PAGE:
This calendar of saints is drawn from several denominations, sects, and traditions. Although it will no longer be updated daily, the index on the right will guide visitors to a saint celebrated on any day they choose. Additional saints will be added as they present themselves to Major.

Tuesday, January 3, 2012

January 3 -- Feast of Saint Ia (St. Ives)

St. Ia on her leaf
The accounts of this woman vary widely.  She was either Irish or Welsh, lived in either the 5th, 6th, or 8th century, and she died either in Cornwall or Brittany. 

Given all those uncertainties, here's what we can reliably say about her.  She was a princess who intended to sail east with a party of Christians who sought to sail west and propagate the faith.  She got to the shore and found that they had sailed without her, since she was too young to be helpful.  As she stood at the water's edge, a leaf floated over to her.  She touched it with a stick and watched as it grew large enough to carry her across the sea.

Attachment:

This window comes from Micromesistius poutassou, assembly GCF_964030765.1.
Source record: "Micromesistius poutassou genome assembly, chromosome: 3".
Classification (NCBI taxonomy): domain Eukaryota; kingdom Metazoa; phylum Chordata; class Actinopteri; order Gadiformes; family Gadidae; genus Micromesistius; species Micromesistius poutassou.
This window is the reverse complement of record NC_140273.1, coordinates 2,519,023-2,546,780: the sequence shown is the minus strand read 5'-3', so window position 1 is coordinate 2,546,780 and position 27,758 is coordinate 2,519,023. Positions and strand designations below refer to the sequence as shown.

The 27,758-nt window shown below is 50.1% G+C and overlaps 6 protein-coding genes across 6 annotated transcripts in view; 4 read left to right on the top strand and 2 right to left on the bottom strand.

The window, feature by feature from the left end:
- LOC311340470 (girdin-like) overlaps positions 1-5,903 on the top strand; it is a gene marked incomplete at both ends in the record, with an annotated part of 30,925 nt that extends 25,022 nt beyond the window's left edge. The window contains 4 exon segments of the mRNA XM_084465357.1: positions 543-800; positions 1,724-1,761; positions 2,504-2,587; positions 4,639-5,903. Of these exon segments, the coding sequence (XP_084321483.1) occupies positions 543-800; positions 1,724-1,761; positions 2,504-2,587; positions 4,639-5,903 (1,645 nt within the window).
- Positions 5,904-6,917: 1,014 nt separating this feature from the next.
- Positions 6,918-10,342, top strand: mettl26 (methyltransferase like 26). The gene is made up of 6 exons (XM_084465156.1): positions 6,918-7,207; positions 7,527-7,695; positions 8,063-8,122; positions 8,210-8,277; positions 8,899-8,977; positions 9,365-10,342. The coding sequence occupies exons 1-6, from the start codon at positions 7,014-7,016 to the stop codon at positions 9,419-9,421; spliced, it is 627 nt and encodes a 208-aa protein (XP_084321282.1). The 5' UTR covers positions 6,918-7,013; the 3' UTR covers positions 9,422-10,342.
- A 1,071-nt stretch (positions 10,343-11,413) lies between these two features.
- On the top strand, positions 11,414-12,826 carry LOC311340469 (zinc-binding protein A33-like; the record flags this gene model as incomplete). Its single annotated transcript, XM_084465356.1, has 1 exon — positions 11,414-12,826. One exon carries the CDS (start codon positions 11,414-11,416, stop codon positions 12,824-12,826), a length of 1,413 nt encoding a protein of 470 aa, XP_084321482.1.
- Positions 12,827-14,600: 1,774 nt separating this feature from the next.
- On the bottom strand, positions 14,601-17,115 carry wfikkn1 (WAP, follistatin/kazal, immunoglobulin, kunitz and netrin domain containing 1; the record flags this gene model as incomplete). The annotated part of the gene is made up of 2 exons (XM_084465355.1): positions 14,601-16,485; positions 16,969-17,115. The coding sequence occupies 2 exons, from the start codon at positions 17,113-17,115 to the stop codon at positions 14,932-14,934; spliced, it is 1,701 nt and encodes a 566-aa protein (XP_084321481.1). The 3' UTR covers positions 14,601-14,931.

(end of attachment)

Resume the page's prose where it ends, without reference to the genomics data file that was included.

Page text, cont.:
She reached the destination ahead of the others; her vessel was divinely provided and guided, after all.  She founded an oratory on the site of the existing parish church in St. Ives, but was subsequently martyred by the Cornish (Breton?) heathen.  The number 777 factors into a couple of accounts: in one, it is the number of her companions; in the other, it is the year of her martyrdom. 
St. Ia by Faust Lang

The Austian Oak
A Cornish woodcutter named Faust Lang found a piece of Austrian oak floating in the St. Ives Harbor and shaped it into a statue of the leaf-borne saint.  I was a little curious about Austrian oak, so I looked it up.  I discovered two things about it.  The first is that it was a nickname for Arnold Schwarzenegger in his bodybuilding days.  The second, from the Oak page of, speaks for itself: 

"Austrian oak is much softer than English, but its figuring is not so fine, and American oak is easy to work, but its marking is rather uninteresting, being straight and very plain."  Sorry, Arnold. 

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